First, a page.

Jump to content
The Wifcon Forums and Blogs

here_2_help

SCOTUS Clarifies "Subject to the Availabilty of Appropriations"

Recommended Posts

The attorneys at McKenna Long & Aldridge just issued a newsflash discussing the SCOTUS decision in Salazar v. Ramah.

Opinion here: http://www.supremeco...1pdf/11-551.pdf

The MLA attorneys wrote (in part)--

Arguably the most significant aspect of the Ramah decision is the court’s interpretation of the phrase 'subject to the availability of appropriations' in these contracts. Government contracts lawyers have long held the view that this language simply established a condition precedent that a government contract cannot be awarded until sufficient funds had been appropriated and obligated. That interpretation is made very clear by the terms of FAR Part 31, Subpart 7. Once this condition precedent had been satisfied and the contract awarded, the phrase had no further legal import. By contrast, the government argued for a different interpretation of this language in Ramah. In the government’s view, this language meant that the Department’s liability could be reduced in each contract—after contract award—as the funds in the appropriation were obligated for other permissible purposes (e.g. in this case, additional service contracts with other tribes.) See id at 9. The court explicitly rejected the government’s argument and confirmed the previous interpretation of this phrase. See id at 10.

I have to confess that I don't understand the reference to FAR 31.7, but I thought this was worth sharing regardless. Hope others think so, as well.

H2H

Share this post


Link to post
Share on other sites

I don't think the decision has any implications for the operation of FAR 32.703-2 or the Availability of Funds clause, FAR 52.232-18. For one thing, the contract clause in the case was not the Availability of Funds clause and read very differently. The court made no mention of the Availability of Funds clause or of FAR. For another thing, the government let the contractor perform and then refused to pay the entire amount due. The Availability of Funds clause does not work like that.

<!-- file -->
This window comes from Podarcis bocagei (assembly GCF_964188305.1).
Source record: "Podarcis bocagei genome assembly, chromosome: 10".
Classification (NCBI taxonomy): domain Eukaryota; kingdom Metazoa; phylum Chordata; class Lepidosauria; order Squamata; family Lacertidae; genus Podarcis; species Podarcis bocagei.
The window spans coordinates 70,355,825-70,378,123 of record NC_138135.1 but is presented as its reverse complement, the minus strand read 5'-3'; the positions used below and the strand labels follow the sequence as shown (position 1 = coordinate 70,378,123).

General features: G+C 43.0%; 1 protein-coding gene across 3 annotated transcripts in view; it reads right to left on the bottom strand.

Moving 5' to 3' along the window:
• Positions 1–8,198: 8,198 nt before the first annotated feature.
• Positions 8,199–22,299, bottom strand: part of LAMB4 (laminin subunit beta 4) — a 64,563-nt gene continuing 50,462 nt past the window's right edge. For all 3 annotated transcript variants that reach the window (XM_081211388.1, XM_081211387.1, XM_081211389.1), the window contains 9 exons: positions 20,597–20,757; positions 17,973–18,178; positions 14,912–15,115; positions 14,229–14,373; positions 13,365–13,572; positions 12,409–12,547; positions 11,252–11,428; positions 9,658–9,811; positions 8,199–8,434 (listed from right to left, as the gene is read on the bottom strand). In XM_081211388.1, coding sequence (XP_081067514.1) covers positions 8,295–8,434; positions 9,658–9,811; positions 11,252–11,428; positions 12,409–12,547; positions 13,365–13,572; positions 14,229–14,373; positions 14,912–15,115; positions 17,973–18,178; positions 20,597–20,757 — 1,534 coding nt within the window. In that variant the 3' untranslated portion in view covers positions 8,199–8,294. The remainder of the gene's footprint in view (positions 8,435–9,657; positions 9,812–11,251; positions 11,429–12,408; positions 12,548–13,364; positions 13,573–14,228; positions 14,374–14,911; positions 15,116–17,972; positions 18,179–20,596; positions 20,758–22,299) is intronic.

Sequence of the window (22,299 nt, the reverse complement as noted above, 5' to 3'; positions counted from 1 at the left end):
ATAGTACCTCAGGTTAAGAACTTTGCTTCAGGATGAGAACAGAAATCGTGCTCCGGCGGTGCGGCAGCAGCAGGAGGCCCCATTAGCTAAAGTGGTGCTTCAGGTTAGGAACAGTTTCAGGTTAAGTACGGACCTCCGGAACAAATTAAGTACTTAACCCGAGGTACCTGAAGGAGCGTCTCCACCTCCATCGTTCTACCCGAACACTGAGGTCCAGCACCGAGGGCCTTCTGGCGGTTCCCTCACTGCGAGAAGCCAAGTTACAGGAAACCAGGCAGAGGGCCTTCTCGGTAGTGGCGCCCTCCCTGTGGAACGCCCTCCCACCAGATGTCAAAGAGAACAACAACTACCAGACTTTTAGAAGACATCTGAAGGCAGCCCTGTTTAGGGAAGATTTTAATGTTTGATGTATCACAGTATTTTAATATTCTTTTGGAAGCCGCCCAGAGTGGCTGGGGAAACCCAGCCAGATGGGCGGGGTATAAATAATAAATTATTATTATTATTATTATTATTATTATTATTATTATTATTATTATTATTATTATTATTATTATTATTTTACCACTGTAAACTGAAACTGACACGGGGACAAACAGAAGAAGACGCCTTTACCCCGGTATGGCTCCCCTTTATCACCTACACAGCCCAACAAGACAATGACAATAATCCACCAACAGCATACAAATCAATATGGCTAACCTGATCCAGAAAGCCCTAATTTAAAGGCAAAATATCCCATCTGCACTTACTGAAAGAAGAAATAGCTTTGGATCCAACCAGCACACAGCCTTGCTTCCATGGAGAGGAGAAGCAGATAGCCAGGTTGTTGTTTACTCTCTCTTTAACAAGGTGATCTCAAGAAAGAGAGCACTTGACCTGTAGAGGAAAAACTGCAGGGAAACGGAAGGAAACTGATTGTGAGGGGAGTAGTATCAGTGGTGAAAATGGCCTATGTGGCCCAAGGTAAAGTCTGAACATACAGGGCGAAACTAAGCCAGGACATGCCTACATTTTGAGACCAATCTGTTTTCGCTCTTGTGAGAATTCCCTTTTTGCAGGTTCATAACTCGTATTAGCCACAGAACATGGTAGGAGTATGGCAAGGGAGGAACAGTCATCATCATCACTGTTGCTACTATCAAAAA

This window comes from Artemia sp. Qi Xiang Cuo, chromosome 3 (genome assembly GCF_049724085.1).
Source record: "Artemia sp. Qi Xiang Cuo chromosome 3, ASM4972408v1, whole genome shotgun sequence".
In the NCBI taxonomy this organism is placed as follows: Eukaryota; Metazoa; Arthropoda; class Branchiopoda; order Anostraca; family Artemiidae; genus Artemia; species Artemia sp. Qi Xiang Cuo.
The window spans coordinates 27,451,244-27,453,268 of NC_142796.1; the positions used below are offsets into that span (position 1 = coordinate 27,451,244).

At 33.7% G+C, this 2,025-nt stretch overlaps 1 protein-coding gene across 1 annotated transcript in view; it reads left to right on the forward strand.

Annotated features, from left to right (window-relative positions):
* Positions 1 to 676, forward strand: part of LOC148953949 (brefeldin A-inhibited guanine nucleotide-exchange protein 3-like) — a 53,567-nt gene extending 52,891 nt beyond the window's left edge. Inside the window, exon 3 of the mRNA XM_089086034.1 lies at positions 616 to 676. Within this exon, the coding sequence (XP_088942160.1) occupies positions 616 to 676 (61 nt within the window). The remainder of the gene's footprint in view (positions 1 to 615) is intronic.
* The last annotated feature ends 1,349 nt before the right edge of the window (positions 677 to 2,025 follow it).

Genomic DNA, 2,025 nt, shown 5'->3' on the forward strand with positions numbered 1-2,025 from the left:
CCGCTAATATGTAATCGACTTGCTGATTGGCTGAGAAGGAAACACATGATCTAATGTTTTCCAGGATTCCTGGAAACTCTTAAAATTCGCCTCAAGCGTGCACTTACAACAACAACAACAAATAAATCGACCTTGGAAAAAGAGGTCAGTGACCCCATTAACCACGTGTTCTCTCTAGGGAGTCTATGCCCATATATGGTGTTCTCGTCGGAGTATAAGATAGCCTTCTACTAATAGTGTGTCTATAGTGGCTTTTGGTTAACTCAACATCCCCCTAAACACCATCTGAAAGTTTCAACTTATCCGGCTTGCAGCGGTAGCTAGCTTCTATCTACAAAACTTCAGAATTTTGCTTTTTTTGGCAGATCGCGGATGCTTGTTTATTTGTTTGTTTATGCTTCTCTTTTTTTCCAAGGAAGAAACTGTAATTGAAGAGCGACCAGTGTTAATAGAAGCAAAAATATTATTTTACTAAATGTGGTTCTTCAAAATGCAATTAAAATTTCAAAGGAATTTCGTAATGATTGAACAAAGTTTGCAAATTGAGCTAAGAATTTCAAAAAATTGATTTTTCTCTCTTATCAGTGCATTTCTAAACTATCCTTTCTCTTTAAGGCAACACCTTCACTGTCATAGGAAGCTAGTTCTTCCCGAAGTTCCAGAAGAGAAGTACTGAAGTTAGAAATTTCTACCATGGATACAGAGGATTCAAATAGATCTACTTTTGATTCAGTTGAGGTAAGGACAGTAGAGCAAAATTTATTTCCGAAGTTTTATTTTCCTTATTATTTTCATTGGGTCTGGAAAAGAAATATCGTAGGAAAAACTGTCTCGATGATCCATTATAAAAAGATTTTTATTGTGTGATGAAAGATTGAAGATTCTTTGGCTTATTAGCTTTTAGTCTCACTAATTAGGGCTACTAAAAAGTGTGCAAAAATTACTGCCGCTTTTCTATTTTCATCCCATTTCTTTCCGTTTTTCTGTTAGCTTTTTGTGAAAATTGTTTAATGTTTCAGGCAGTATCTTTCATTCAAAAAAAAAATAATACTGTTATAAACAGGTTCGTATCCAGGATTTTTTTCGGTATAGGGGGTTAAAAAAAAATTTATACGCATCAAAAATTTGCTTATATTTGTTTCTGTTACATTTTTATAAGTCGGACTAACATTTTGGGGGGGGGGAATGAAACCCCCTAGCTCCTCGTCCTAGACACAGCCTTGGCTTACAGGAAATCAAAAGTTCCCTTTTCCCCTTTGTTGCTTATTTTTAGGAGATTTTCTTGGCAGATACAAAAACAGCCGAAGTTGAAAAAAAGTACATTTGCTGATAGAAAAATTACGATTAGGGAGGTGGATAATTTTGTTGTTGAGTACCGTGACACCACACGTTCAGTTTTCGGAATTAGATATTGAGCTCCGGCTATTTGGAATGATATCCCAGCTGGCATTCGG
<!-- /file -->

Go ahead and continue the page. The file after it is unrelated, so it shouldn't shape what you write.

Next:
Interesting decision, but a special case and nothing really new. I haven't read the McKenna, Long & Aldridge analysis.

Share this post


Link to post
Share on other sites

What I found most interesting in the case was the Court's reminder that the Anti-Deficiency Act only reaches to Government officials -- but a contractor still has a right to payment...

The remaining counterarguments are unpersuasive. First, the Government suggests that today’s holding couldcause the Secretary to violate the Anti-Deficiency Act, which prevents federal officers from "mak[ing] or authoriz[ing] an expenditure or obligation exceeding an amount available in an appropriation." 31 U. S. C. §1341(a)(1)(A). But a predecessor version of that Act was in place when Ferris and Dougherty were decided, see GAO Redbook, pp.6–9 to 6–10, and the Government did not prevail there.As Dougherty explained, the Anti-Deficiency Act’s requirements "apply to the official, but they do not affect the rights in this court of the citizen honestly contracting with the Government." 18 Ct. Cl., at 503; see also Ferris, 27 Ct. Cl., at 546 ("An appropriation per se merely imposes limitations upon the Government’s own agents; . . . but its insufficiency does not pay the Government’s debts, nor cancel its obligations").

Share this post


Link to post
Share on other sites
Guest
This topic is now closed to further replies.

×